Tuesday, 19 March 2019

Defining junk food - almost nothing has changed

I've got a piece in The Times today about the ban on 'junk food' advertising. I wrote it on Sunday, shortly after the government announced a public consultation on the policy. One part of the press release particularly interested me...

When this was finally announced at the weekend, it came with an anxious reassurance from Steve Brine, the public health minister, that “this isn’t about banning everyday staples like butter and olive oil”.

If, as this suggests, the government is going to grant ad hoc exemptions for certain products, the thinly veiled snobbery that lies behind the war on food will be laid bare. The high in fat, salt or sugar measure may be puritanical but it has the virtue of being consistent. You can’t give a pass to fatty or sugary products just because middle-class people buy them from Waitrose.

The consultation was published yesterday and answered that question. I've written about it for Spectator Health today...

The government intends to apply the advertising ban to any product that is both defined as HFSS and is included in Public Health England’s sugar and calorie reduction programme. This gets butter and olive oil off the hook because the former is only included in the salt reduction programme and olive oil is not part of the reformulation programme at all.

So many foods are included in the sugar and calorie reduction programme that the new exemption makes little difference to the advertising ban’s vast scope. It means that there is an exemption for butter, which is great news for Johnny Rotten, but Public Health England’s documents reveal that the only other HFSS foods that will benefit from the loophole are fat spreads, olive oil, baked beans, stock cubes and cheese.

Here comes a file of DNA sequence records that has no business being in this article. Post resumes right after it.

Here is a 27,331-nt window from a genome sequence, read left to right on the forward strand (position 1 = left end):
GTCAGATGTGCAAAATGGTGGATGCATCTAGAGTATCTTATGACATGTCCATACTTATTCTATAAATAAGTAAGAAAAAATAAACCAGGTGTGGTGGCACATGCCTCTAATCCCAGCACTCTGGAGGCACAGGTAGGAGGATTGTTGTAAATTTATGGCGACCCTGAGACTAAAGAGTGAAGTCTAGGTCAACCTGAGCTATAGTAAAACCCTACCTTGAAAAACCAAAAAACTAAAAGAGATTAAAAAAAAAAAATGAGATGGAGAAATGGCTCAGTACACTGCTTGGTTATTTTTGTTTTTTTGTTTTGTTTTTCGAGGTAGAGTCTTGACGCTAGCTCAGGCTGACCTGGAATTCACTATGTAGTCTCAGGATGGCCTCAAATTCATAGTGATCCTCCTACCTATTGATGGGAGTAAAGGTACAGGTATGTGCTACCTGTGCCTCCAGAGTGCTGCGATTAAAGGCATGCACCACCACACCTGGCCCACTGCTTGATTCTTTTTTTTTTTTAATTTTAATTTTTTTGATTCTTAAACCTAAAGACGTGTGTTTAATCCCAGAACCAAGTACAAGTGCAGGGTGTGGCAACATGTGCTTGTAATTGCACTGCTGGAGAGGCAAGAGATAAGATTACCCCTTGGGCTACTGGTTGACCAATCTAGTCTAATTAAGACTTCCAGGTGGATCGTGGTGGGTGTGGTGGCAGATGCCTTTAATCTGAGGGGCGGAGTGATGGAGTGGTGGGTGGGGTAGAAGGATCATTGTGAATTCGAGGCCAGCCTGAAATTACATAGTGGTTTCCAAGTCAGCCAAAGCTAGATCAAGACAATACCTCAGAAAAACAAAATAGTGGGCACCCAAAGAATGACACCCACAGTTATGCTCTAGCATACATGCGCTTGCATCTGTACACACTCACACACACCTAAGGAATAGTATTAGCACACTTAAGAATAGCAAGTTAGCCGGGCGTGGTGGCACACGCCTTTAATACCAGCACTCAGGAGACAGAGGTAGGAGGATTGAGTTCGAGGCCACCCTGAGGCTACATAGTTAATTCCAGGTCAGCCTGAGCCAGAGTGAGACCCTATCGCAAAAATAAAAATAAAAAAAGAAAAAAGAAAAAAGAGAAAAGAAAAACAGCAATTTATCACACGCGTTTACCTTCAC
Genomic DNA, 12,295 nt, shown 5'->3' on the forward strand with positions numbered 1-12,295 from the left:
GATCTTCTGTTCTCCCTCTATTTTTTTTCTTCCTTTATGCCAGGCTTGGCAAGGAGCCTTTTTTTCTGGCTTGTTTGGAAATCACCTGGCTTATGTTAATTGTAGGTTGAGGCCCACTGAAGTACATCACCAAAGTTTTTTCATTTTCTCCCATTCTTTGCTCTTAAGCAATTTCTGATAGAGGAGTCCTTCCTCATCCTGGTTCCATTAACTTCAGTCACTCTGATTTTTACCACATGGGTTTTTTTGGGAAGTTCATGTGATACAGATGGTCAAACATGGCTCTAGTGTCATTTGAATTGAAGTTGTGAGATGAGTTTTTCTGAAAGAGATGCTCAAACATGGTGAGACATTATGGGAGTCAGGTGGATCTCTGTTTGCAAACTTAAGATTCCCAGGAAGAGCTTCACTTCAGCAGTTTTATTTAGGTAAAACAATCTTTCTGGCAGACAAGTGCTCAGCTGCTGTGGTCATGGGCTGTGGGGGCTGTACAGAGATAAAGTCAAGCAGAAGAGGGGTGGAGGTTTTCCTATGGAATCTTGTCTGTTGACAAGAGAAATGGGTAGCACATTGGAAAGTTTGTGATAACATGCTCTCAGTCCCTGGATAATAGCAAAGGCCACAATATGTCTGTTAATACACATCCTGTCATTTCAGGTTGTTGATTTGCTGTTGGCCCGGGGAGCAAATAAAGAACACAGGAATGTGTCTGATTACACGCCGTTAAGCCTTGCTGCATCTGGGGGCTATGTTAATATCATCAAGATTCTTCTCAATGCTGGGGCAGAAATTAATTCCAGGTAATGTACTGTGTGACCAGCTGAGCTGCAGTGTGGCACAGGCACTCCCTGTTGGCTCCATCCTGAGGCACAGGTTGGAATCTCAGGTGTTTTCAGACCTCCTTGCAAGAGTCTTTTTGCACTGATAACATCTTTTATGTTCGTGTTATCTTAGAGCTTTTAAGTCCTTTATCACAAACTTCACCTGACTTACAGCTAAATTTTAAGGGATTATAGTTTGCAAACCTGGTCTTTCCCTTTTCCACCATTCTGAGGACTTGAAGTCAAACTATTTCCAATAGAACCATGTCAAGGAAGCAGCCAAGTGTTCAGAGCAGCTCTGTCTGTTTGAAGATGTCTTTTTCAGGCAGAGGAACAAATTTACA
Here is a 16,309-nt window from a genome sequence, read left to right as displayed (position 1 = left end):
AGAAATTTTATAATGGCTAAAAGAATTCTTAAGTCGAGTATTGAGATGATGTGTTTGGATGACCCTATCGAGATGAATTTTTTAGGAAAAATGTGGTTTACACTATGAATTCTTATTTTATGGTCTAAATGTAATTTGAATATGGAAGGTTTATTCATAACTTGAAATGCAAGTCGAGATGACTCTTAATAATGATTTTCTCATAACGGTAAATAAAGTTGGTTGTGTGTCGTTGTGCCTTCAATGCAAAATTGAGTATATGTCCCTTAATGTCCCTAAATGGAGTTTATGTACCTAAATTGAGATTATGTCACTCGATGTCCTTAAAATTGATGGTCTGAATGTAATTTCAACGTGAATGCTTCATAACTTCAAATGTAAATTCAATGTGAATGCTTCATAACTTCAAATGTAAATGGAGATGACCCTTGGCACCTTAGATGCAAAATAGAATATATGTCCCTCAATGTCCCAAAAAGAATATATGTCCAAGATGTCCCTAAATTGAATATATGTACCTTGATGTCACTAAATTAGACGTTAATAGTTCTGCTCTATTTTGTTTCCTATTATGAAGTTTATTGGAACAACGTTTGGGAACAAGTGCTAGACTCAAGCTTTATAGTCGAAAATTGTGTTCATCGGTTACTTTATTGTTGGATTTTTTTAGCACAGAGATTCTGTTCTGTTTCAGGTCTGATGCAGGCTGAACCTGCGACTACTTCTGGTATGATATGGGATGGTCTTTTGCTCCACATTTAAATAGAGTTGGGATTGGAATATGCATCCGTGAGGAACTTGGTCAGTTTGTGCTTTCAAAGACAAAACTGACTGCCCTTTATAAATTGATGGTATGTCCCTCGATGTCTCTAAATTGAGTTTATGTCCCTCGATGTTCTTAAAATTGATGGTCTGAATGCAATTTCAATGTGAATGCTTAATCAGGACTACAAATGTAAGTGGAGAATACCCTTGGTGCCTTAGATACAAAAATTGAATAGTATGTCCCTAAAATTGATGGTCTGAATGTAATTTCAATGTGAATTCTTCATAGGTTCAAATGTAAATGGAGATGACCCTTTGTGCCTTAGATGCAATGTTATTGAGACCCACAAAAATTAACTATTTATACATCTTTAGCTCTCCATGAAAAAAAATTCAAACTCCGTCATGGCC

The following categories will still be covered by the ban:

Breakfast cereals, yoghurts, fromage frais, sweet biscuits, savoury biscuits, cakes, pastries, croissants, pain au chocolat, puddings, ice cream, sweets, chocolate, jam, marmalade, honey, pasta products, rice products, quiche, breadsticks, noodle products, crackers, crispbreads, ‘bread with additions (eg. ciabatta with olives)’, ‘ready meals with carbohydrate accompaniment’, ‘meal centres without carbohydrate accompaniment’, ketchup, mayonnaise, pretzels, flapjack, oatcakes, ricecakes, cereal bars, bacon, kebabs, ham, pepperami, haggis, sausage rolls, pesto, fish fingers, guacamole, salsa, salad dressing, curry sauces, pasta sauces, ‘egg products’ (but not eggs), ‘potato products’ (but not potatoes), pasties, pies, sausages, milk drinks, sorbets, hummus, coleslaw, potato salad, soup, sandwiches and ‘food-to-go’. I could go on.

A few of these could be viewed as ‘junk food’ and several of them should be considered as treats, but more of them look like the kind of ‘everyday staples’ that Brine claims to be protecting. It is debatable whether many of them ‘have little nutritional value’ or needed to be shielded from children’s delicate eyes. The purported war on ‘junk food’ remains an assault on what most of us simply call ‘food’.

Read The Times article here (£) and the Spectator article here.

And if you have a view on where the government can stick its latest ban, you can respond (fairly easily) to the consultation here.

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